The value of professional accreditation for specialist milking equipment engineers and an expansion of the industry’s accreditation scheme came under the spotlight at a high profile conference held at Reaseheath College in Cheshire.
Members of the Milking Equipment Association (MEA) travelled from all points of the UK for their annual conference, where they heard key speakers share their knowledge and expertise, and learned about the rebrand and expansion of their technical accreditation scheme
Formerly known as Parloursafe, the accreditation scheme now known as Milking Systems Technician Accreditation (MSTA) has been extended to offer Category 4 MSTA (Master Technician level). The new name reflects that the accreditation is to cover all brands and types of milking systems, from traditional and semi automated to fully automated robotics.
Reaseheath has close links with the agricultural engineering and dairy industries and is the only college in the country to deliver Category 3 and the new Category 4 MSTA, which is the highest professional level achievable.
Engineers who are accredited at Category 3 can now apply for Category 4 status, which requires an extensive portfolio of evidence of expertise and career experience plus an in-depth assessment by a panel of industry specialists. Four candidates have already successfully gained the new accreditation.
Delegates also heard that Category 3 MSTA will contain an element of online learning to allow for a more flexible and accessible programme.
The rebrand and expansion have been driven by a growing demand for the services of technically skilled dairy engineers, particularly as milking equipment becomes more sophisticated. There is also increasing understanding that regular annual maintenance can help to avoid costly breakdowns and dips in profit margins.
As well as discussing the rebrand, the 75 delegates heard from Phil Scott, Retail Group Manager at Muller, who spoke about the importance of traceability and accountability, and from Ian Ohnstad, Director of The Dairy Group, who was among the first cohort to achieve Category 4 MSTA.
Ian pointed out that the national trend was for larger enterprises with larger herds producing larger yields per cow, with a resulting increase in milking frequency. He said that milking technicians played an essential role in maintaining and rectifying faults on milking machines, and that farmers should view regular annual servicing as an investment rather than as a cost, as it ensured that the machines were operating at optimum efficiency.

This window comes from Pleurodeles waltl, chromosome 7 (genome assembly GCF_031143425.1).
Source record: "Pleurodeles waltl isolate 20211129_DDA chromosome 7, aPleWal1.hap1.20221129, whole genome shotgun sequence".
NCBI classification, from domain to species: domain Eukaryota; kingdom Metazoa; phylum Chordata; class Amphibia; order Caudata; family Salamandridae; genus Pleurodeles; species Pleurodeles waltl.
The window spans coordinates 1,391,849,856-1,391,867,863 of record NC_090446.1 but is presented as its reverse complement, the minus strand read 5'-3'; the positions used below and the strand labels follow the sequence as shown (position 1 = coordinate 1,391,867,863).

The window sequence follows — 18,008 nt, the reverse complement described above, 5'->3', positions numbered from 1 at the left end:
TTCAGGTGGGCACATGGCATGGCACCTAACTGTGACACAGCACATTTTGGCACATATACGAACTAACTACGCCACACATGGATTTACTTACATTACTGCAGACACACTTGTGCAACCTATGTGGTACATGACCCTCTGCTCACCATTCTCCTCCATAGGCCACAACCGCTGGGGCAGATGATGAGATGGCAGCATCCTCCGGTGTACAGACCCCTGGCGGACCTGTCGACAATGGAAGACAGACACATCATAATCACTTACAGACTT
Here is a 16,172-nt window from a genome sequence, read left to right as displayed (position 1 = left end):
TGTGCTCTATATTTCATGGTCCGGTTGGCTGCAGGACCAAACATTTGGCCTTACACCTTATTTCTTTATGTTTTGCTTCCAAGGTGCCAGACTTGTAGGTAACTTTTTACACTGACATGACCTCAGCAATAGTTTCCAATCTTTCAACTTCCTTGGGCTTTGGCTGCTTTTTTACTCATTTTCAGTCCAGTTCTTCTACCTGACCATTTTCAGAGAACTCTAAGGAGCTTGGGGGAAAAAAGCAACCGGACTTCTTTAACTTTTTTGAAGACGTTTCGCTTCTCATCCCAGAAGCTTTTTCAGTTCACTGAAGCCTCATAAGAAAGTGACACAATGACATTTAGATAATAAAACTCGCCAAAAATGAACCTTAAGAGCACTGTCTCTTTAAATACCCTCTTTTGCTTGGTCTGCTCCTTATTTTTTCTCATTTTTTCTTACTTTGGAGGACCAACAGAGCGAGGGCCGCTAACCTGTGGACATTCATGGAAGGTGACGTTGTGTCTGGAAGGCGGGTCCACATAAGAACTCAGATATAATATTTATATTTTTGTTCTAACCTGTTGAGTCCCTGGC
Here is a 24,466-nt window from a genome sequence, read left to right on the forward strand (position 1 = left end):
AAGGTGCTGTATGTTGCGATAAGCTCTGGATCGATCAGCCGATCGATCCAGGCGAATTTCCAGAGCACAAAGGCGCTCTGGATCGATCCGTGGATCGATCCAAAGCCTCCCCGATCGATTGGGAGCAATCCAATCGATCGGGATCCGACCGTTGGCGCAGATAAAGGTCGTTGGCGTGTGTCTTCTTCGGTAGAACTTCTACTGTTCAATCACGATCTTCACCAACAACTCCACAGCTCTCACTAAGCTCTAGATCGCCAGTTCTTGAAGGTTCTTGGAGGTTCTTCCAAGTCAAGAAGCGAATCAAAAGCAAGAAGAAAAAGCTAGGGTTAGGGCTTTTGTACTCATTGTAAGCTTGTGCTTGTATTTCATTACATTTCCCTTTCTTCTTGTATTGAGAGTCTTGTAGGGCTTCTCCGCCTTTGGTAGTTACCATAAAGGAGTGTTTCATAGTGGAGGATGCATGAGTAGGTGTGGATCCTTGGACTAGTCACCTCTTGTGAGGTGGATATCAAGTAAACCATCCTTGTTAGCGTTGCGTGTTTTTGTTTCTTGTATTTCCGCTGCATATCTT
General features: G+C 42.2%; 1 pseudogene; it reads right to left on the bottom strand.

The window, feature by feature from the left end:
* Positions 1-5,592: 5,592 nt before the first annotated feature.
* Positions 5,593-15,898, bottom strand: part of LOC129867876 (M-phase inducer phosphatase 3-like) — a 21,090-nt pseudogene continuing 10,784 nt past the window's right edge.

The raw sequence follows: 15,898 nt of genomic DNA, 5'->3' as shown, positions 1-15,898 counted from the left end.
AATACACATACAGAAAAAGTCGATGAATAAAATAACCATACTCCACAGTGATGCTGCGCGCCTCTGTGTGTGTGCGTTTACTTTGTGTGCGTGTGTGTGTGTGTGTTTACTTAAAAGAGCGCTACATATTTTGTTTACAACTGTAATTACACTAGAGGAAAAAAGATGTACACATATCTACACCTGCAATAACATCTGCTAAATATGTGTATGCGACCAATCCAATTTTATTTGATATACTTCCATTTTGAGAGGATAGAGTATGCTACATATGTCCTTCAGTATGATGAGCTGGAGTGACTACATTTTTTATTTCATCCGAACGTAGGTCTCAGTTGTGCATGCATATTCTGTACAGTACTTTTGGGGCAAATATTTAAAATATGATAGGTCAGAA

Other speakers included Robert Craig, who oversees three dairy farm businesses in the north of England, farming 750 hectares and milking 1500 cows. He is also Vice Chair and Farmer Board Director of the Dairy Co-Op First Milk, Chair of the Farmer Forum and a board member at Dairy UK and Vice Chair of the Royal Society of Dairy Farmers.
Speaking from a farmer’s perspective, Robert said he also believed that the industry needed to refocus its attention on equipment efficiency to maintain profit margins rather than focus on the volume of product. He emphasised that the main qualities that farmers required from their milking technicians was an excellent service and a professional mindset.
Robert was followed by Jemma Holden, Technical Manager at Red Tractor, who discussed meeting consumer demands for demonstrable farm animal welfare standards, and by Christopher Smart, Senior Policy Advisor Department for Business, Energy and Industrial Strategy, who outlined the latest legislation for UKCA (UK Conformity Assessed) marking.
Stephen Howarth, Agricultural Economist for the Agricultural Engineers Association (AEA), the MEA’s parent body, gave an economic update and the conference concluded with a tour of Reaseheath’s robotic milking parlour.
John Baines, the MEA’s Technical Advisor and Independent Chair, who also holds Category 4 MSTA accreditation, said: “Reaseheath College is one of the association’s few approved deliverers of its Milking Systems Technician Accreditation courses. The college proved to be an ideal venue for the meeting of milking machine manufacturers, suppliers, installers and others involved in the industry. In addition to hosting the meeting in a manner befitting a professional trade association, this provided a superb opportunity for the college to showcase its teaching and milk production facilities.”
Ruth Bailey Chief Executive of the AEA and MEA said: “We were delighted to welcome so many MEA members to the conference. Feedback has been excellent, with delegates indicating that they found it both informative and enjoyable. I’d like to thank our speakers for their invaluable input, and Reaseheath College for hosting such a successful event.”
Reaseheath Course Manager Mike Cullen said: “I am delighted that the college could host the event, and I look forward to continuing to work closely with the MEA, particularly in its efforts to elevate and benchmark industry standards. There is an exciting future ahead for the industry.”
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